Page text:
The Committee discussed criteria for the selection of the E. E. Just Lecturer, recognizing that the selected scientist will not necessarily be currently active in research. The Lecturer must be a member of an underrepresented minority group who has worked in the field of cell, molecular, or developmental biology or is using the tools of cell and molecular biology to study a problem in some other area of biology, and has a distinguished track record of research.
Haynes discussed the MAC budget as it relates to funding from the NIH/NIGMS MARC program and the ASCB.
Wilson reported on the new Linkages Program proposed in the current NIH/ NIGMS grant proposal. The program has selected seven underrepresented minority schools with the goal of increasing participation of underrepresented minority scientists and students from minority-serving institutions in activities supported by the ASCB MAC. Faculty members designated as Fellows will be expected to promote ASCB/ MAC programs at the linkage institutions, to recruit students for theses programs, and track linkage institution students who participate in MAC programs.
Marincola reported that MAC member Eloy Rodriguez has been invited to serve on the Public Policy Committee.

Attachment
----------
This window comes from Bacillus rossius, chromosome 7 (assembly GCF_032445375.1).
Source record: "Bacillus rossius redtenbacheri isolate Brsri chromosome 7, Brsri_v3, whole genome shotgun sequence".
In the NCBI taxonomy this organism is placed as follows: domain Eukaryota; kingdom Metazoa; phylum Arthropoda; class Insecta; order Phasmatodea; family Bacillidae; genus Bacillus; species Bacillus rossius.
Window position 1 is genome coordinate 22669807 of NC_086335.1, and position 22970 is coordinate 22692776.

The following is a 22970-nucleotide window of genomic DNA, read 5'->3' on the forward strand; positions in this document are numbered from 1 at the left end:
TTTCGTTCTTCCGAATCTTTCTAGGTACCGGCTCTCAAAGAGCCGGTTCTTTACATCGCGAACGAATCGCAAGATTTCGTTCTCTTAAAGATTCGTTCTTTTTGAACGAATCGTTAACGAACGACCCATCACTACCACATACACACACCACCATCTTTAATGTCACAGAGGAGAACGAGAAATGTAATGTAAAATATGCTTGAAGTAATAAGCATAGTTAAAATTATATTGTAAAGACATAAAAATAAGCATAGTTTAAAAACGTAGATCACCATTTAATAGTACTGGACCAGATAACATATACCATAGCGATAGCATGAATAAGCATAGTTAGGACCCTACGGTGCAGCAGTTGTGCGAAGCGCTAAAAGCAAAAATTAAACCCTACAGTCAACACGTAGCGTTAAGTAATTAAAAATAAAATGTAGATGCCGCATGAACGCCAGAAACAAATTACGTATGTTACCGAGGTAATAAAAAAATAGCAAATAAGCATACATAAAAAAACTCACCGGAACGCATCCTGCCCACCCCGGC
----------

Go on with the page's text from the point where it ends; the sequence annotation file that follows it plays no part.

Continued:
The MAC reaffirmed its commitment to ongoing MAC programs at the Marine Biological Laboratory, Friday Harbor Laboratory, the Histochemical Society, the Society for Advancement of Chicanos & Native Americans in Science and visiting professorships nationwide.
MAC Announces MBL and Friday Harbor Awards
Since 1985, the ASCB Minorities Affairs Committee has supported nearly 100 students to attend MBL courses. The Committee maintains an e-mail network of previous MBL awardees and encourages awardees who have lost contact with the MAC to contact ASCB to participate.
During the summer of 1999, the MAC will also support four undergraduate students at the Friday Harbor Laboratories of the University of Washington. The awardees will participate in FHL's UNCF/Mellon Summer Ecology Internship Program. They are:
FASEB has selected the following ASCB members to receive funding for the 1999 FASEB/ MARC Grantwriting Seminar/Workshop:
|Appropriators Struggle To Craft Funding Bills|
(The Labor/HHS Appropriations bill funds the NIH; the VA/HUD bill funds the NSF.)
Returning from the Memorial Day recess, House Speaker Dennis Hastert (R-IL) assembled his party to urge Members to work together to pass the appropriations bills – a challenge, given the GOP's slim majority in the House. Escalating the difficulty, Democrats have little incentive to cooperate in crafting the bills. The legislation is additionally complicated by the budget caps set in place two years ago, which have significantly reduced total funding.